Newton, A., Holden, E., Davy, L.M., Ward, S.D., Fleming, L.V. and Watling, R., 2002. Status and Distribution of Stipitate Hydnoid Fungi in Scottish Coniferous Forests. Biological Conservation, 107 (2), pp. 181-192.
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Official URL: http://www.sciencedirect.com/science?_ob=ArticleUR...
Stipitate hydnoid fungi (specifically members of the genera Bankera, Hydnellum, Phellodon, Sarcodon) have become the focus of increasing conservation concern, particularly following the detection of widespread declines in abundance. To assess their status in Scotland, 103 field surveys were undertaken, including searches of 50 of the 77 native pinewood sites, traversing a total of 902 km. Hydnoid fungi were encountered on 30 of the searches (29%), primarily in eastern regions of Scotland. A maximum of 8 species was recorded on a single search, 11 species being encountered in total. Of 22 plantation sites surveyed, 11 were found to contain populations of hydnoid fungi. Four species were relatively widespread, both in native woodlands and plantations: Bankera fuligineoalba, Hydnellum peckii, Phellodon tomentosum, and Sarcodon imbricatus. All species tended to be associated with particular microsites, especially riverbanks, tracksides or areas of exposed mineral soil; median values for percentage bare ground cover surrounding each sporome were generally above 50%. Median values for diameter at breast height (dbh) of associated trees were in the range 20–50 cm for all species. Data from the field surveys were pooled with previous records to assess the number of hydnoid species recorded for each native pine woodland. When examined by regression, a positive relationship was recorded between the number of species and woodland area (r2=0.69, P<0.001, n=50). To assess the occurrence of declines, the number of 10 km gridsquares for each species was compared using records made pre- and post-1970. These data provided evidence for declines in only four of the 17 species considered. However, 12 species are threatened with extinction according to the IUCN Red List criteria, owing to their restricted patterns of distribution. The implications of these results for the conservation of hydnoid fungi in Scotland are discussed.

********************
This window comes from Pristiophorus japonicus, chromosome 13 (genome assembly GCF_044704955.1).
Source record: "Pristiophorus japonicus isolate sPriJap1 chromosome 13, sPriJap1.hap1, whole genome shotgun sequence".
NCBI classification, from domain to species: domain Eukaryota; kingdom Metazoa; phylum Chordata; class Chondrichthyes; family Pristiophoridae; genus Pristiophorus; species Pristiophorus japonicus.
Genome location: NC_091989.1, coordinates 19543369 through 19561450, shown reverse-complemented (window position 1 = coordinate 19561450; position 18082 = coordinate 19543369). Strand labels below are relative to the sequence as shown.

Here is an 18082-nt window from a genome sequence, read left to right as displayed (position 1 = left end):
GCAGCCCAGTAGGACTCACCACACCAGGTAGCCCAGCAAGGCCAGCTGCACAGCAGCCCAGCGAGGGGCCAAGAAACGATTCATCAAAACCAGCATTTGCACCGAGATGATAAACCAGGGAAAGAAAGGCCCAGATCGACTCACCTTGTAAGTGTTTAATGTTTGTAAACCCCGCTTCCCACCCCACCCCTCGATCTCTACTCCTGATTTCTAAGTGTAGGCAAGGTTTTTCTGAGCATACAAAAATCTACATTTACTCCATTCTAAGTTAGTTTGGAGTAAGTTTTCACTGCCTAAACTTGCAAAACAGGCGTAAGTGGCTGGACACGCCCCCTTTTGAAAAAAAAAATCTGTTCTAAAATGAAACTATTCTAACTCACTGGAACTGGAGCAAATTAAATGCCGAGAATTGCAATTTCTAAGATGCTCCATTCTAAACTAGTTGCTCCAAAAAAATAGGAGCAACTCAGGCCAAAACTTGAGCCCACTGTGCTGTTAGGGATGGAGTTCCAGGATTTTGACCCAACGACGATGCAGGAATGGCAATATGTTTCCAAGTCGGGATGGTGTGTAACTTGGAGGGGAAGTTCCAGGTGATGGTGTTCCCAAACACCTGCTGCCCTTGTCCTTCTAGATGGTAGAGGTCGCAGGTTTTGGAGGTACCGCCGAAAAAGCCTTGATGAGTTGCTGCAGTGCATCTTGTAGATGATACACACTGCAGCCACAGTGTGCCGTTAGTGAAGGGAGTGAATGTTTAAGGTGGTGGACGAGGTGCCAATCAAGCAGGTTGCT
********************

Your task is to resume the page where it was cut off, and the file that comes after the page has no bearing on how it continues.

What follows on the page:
|Subjects:||Geography and Environmental Studies|
Science > Biology and Botany
|Group:||School of Applied Sciences > Centre for Conservation, Ecology and Environmental Change|
|Deposited By:||INVALID USER|
|Deposited On:||20 Nov 2008 17:12|
|Last Modified:||07 Mar 2013 14:56|
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